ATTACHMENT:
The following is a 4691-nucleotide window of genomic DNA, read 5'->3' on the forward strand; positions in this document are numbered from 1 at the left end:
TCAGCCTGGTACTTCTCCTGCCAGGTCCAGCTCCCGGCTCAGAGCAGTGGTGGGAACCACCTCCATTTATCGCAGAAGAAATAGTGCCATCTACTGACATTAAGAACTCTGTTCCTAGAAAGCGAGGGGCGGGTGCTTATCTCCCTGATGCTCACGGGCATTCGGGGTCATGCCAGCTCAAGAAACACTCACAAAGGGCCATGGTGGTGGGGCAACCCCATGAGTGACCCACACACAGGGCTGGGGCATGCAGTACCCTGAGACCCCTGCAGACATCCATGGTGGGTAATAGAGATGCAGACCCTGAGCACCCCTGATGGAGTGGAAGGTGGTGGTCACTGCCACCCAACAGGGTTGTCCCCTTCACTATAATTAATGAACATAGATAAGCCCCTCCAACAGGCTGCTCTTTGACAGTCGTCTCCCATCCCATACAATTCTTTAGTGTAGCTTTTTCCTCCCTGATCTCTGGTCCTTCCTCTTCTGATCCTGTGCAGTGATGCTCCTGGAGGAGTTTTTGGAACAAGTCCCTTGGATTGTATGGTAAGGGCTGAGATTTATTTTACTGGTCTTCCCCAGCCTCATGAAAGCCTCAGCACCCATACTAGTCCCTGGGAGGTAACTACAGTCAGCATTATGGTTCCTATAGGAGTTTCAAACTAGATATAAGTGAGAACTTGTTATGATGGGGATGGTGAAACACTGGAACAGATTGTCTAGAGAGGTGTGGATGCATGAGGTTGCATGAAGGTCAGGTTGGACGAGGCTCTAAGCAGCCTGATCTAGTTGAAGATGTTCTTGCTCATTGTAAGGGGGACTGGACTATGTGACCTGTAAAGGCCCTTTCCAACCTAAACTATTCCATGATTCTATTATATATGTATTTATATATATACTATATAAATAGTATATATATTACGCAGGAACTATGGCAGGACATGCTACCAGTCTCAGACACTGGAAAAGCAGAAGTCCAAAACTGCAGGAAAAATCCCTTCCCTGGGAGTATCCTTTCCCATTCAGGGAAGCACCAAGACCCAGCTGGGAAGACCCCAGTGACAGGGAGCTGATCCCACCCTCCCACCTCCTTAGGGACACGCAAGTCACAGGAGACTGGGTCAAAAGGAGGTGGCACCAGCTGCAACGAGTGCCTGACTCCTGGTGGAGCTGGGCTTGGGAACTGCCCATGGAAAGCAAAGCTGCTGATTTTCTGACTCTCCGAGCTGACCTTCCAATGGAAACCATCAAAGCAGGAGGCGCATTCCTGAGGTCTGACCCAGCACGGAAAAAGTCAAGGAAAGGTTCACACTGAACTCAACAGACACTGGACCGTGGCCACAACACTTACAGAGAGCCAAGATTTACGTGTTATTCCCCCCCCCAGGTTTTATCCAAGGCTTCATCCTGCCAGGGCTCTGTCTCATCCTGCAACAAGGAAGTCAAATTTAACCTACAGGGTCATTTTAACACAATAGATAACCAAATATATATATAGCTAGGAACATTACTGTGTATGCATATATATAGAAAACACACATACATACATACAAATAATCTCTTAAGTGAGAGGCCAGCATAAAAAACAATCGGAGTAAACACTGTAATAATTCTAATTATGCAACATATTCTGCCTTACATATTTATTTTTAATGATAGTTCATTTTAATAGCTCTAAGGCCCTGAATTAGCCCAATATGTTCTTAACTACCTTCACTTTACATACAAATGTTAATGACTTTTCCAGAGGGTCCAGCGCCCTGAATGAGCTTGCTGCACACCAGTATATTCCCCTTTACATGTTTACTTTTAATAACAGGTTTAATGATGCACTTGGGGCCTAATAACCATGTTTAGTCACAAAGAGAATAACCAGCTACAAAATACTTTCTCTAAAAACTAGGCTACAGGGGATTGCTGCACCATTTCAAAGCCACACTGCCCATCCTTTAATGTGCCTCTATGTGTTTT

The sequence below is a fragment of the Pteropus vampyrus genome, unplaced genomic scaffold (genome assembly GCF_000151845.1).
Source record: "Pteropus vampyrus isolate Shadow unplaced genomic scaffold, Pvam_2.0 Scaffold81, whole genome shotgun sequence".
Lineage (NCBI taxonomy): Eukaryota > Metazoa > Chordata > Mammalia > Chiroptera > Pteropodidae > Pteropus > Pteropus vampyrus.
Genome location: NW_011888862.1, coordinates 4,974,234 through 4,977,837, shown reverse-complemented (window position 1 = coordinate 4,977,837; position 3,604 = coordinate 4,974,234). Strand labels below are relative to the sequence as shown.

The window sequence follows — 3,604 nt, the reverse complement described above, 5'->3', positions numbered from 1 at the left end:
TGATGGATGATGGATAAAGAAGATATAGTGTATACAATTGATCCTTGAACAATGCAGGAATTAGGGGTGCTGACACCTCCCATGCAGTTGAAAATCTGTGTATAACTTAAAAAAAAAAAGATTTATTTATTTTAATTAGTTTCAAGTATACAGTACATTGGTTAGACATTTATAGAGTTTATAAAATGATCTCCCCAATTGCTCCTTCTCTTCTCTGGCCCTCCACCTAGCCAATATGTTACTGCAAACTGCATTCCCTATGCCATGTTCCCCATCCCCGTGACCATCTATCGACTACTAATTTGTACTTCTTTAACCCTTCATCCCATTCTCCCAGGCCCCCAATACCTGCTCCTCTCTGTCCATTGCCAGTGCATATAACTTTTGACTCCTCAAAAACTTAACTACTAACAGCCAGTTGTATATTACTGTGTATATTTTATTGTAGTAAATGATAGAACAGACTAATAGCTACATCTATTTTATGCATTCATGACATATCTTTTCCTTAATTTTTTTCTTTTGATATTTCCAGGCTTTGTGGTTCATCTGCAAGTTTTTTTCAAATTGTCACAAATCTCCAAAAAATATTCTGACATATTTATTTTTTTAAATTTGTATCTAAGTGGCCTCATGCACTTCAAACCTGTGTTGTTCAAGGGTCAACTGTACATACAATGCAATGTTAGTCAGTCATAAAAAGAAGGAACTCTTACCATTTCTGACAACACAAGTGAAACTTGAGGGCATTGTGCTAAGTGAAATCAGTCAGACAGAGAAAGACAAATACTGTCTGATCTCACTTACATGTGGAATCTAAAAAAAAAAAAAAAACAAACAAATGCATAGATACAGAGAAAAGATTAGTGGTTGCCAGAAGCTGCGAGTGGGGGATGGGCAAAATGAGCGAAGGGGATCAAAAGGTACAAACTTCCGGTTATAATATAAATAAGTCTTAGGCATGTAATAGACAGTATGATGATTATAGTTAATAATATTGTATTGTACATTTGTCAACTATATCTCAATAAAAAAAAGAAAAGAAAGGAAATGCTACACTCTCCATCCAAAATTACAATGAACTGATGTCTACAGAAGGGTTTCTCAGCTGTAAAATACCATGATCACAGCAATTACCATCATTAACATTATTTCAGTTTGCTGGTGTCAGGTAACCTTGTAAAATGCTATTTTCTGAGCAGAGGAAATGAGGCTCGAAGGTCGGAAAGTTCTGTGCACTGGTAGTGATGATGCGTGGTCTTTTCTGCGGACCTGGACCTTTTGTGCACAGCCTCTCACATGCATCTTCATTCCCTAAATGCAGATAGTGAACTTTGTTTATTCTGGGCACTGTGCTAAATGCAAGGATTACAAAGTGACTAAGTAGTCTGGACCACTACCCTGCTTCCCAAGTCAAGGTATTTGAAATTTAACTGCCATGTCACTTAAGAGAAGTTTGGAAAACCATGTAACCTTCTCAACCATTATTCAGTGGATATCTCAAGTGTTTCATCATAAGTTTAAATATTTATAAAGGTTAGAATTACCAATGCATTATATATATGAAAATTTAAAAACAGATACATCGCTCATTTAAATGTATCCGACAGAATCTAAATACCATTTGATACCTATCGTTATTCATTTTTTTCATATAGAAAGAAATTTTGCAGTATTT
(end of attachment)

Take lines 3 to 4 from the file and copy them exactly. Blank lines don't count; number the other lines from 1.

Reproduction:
The sequence below is a fragment of the Pteropus vampyrus genome, unplaced genomic scaffold (genome assembly GCF_000151845.1).
Source record: "Pteropus vampyrus isolate Shadow unplaced genomic scaffold, Pvam_2.0 Scaffold81, whole genome shotgun sequence".